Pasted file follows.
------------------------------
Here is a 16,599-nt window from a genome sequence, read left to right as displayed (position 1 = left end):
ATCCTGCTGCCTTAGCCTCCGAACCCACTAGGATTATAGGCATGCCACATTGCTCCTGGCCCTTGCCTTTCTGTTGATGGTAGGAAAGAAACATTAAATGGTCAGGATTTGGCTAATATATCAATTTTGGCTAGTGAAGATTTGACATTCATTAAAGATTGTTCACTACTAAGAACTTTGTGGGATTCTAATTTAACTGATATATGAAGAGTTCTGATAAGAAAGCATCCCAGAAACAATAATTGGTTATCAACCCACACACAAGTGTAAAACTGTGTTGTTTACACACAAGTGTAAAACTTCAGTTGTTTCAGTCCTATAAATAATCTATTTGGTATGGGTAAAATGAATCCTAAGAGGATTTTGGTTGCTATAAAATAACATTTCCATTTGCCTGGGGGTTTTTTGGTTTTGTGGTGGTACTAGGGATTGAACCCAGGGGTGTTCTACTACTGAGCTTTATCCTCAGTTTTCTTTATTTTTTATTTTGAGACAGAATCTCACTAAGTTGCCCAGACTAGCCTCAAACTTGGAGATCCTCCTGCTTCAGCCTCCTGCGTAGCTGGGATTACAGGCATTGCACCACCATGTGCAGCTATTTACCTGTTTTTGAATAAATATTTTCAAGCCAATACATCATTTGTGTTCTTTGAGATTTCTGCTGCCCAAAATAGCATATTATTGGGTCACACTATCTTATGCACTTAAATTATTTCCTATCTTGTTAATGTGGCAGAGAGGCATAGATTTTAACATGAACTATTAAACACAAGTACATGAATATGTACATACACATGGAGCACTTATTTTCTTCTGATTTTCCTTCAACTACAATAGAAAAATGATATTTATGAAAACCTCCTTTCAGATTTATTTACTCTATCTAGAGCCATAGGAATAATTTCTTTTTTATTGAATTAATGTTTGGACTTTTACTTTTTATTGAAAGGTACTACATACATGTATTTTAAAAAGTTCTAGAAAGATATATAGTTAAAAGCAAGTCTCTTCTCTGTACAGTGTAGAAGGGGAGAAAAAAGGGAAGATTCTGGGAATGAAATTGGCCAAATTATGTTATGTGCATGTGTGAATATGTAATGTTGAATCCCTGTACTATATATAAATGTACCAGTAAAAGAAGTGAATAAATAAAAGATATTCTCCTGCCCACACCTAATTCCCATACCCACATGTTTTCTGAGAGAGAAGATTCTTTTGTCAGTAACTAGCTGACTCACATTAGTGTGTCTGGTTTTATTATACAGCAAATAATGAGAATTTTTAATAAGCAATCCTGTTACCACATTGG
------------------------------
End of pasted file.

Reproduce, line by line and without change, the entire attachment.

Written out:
Here is a 16,599-nt window from a genome sequence, read left to right as displayed (position 1 = left end):
ATCCTGCTGCCTTAGCCTCCGAACCCACTAGGATTATAGGCATGCCACATTGCTCCTGGCCCTTGCCTTTCTGTTGATGGTAGGAAAGAAACATTAAATGGTCAGGATTTGGCTAATATATCAATTTTGGCTAGTGAAGATTTGACATTCATTAAAGATTGTTCACTACTAAGAACTTTGTGGGATTCTAATTTAACTGATATATGAAGAGTTCTGATAAGAAAGCATCCCAGAAACAATAATTGGTTATCAACCCACACACAAGTGTAAAACTGTGTTGTTTACACACAAGTGTAAAACTTCAGTTGTTTCAGTCCTATAAATAATCTATTTGGTATGGGTAAAATGAATCCTAAGAGGATTTTGGTTGCTATAAAATAACATTTCCATTTGCCTGGGGGTTTTTTGGTTTTGTGGTGGTACTAGGGATTGAACCCAGGGGTGTTCTACTACTGAGCTTTATCCTCAGTTTTCTTTATTTTTTATTTTGAGACAGAATCTCACTAAGTTGCCCAGACTAGCCTCAAACTTGGAGATCCTCCTGCTTCAGCCTCCTGCGTAGCTGGGATTACAGGCATTGCACCACCATGTGCAGCTATTTACCTGTTTTTGAATAAATATTTTCAAGCCAATACATCATTTGTGTTCTTTGAGATTTCTGCTGCCCAAAATAGCATATTATTGGGTCACACTATCTTATGCACTTAAATTATTTCCTATCTTGTTAATGTGGCAGAGAGGCATAGATTTTAACATGAACTATTAAACACAAGTACATGAATATGTACATACACATGGAGCACTTATTTTCTTCTGATTTTCCTTCAACTACAATAGAAAAATGATATTTATGAAAACCTCCTTTCAGATTTATTTACTCTATCTAGAGCCATAGGAATAATTTCTTTTTTATTGAATTAATGTTTGGACTTTTACTTTTTATTGAAAGGTACTACATACATGTATTTTAAAAAGTTCTAGAAAGATATATAGTTAAAAGCAAGTCTCTTCTCTGTACAGTGTAGAAGGGGAGAAAAAAGGGAAGATTCTGGGAATGAAATTGGCCAAATTATGTTATGTGCATGTGTGAATATGTAATGTTGAATCCCTGTACTATATATAAATGTACCAGTAAAAGAAGTGAATAAATAAAAGATATTCTCCTGCCCACACCTAATTCCCATACCCACATGTTTTCTGAGAGAGAAGATTCTTTTGTCAGTAACTAGCTGACTCACATTAGTGTGTCTGGTTTTATTATACAGCAAATAATGAGAATTTTTAATAAGCAATCCTGTTACCACATTGG